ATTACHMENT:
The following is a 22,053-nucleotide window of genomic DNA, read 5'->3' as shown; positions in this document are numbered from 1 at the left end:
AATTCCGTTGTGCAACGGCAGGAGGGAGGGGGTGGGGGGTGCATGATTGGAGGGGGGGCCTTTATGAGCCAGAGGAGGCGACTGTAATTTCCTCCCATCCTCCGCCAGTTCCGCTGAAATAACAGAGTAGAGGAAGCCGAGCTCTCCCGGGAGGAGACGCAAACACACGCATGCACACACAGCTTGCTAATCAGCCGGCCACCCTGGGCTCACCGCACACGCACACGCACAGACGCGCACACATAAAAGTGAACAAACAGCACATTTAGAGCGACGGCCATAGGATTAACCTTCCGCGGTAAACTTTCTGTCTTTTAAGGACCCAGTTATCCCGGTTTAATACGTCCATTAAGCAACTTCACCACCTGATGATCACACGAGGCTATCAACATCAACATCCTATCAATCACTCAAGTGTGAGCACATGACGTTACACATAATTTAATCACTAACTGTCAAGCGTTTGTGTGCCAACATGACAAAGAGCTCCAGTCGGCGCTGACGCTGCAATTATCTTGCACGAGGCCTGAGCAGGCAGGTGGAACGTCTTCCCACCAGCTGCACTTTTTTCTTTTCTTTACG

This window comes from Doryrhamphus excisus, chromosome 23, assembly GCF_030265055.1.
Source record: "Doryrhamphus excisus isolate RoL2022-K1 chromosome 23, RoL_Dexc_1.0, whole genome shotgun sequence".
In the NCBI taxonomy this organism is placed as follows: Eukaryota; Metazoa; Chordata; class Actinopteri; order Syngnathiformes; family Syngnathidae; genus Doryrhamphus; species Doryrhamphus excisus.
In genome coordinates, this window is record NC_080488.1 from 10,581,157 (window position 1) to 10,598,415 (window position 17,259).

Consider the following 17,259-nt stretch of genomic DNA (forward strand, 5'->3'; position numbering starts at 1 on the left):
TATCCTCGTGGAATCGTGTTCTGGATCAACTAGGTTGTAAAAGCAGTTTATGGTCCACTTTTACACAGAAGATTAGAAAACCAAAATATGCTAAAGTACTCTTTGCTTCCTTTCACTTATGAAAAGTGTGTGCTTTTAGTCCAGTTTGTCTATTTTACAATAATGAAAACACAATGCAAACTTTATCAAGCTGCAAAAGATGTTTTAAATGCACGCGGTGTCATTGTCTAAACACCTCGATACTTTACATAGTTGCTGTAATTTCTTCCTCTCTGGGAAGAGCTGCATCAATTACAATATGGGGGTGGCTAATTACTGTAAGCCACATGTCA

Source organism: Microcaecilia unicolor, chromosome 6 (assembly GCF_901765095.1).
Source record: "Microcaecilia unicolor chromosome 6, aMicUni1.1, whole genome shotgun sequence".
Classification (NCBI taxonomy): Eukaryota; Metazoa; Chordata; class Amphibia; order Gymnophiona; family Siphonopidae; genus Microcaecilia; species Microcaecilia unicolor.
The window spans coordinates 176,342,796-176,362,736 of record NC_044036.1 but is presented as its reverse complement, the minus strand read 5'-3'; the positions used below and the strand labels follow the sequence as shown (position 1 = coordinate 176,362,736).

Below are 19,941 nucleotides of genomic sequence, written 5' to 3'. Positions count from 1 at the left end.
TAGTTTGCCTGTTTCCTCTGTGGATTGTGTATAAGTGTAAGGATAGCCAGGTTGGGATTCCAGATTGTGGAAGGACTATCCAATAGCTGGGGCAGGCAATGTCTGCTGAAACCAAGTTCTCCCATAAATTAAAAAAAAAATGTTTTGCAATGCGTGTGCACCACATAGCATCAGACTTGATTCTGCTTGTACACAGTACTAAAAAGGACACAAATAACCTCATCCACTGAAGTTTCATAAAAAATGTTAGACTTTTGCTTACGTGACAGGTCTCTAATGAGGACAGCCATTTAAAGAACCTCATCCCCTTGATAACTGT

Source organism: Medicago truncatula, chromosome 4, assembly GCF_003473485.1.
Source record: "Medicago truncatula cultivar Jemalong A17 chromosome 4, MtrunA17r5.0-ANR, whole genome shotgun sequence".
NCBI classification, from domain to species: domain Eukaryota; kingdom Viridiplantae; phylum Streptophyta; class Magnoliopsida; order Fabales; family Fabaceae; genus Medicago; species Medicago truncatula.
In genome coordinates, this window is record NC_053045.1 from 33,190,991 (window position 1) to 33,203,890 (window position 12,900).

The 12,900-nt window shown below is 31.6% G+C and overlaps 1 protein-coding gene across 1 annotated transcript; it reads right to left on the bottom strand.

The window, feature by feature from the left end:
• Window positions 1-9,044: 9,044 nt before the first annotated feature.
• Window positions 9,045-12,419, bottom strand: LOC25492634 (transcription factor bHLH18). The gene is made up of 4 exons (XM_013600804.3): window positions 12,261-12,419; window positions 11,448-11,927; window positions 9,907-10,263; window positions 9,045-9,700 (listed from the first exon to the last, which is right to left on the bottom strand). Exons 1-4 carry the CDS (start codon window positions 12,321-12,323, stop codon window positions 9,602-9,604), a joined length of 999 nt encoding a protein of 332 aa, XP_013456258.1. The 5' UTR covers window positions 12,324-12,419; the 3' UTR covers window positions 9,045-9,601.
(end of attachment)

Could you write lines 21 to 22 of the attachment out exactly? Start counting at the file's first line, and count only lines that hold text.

• Window positions 1-9,044: 9,044 nt before the first annotated feature.
• Window positions 9,045-12,419, bottom strand: LOC25492634 (transcription factor bHLH18). The gene is made up of 4 exons (XM_013600804.3): window positions 12,261-12,419; window positions 11,448-11,927; window positions 9,907-10,263; window positions 9,045-9,700 (listed from the first exon to the last, which is right to left on the bottom strand). Exons 1-4 carry the CDS (start codon window positions 12,321-12,323, stop codon window positions 9,602-9,604), a joined length of 999 nt encoding a protein of 332 aa, XP_013456258.1. The 5' UTR covers window positions 12,324-12,419; the 3' UTR covers window positions 9,045-9,601.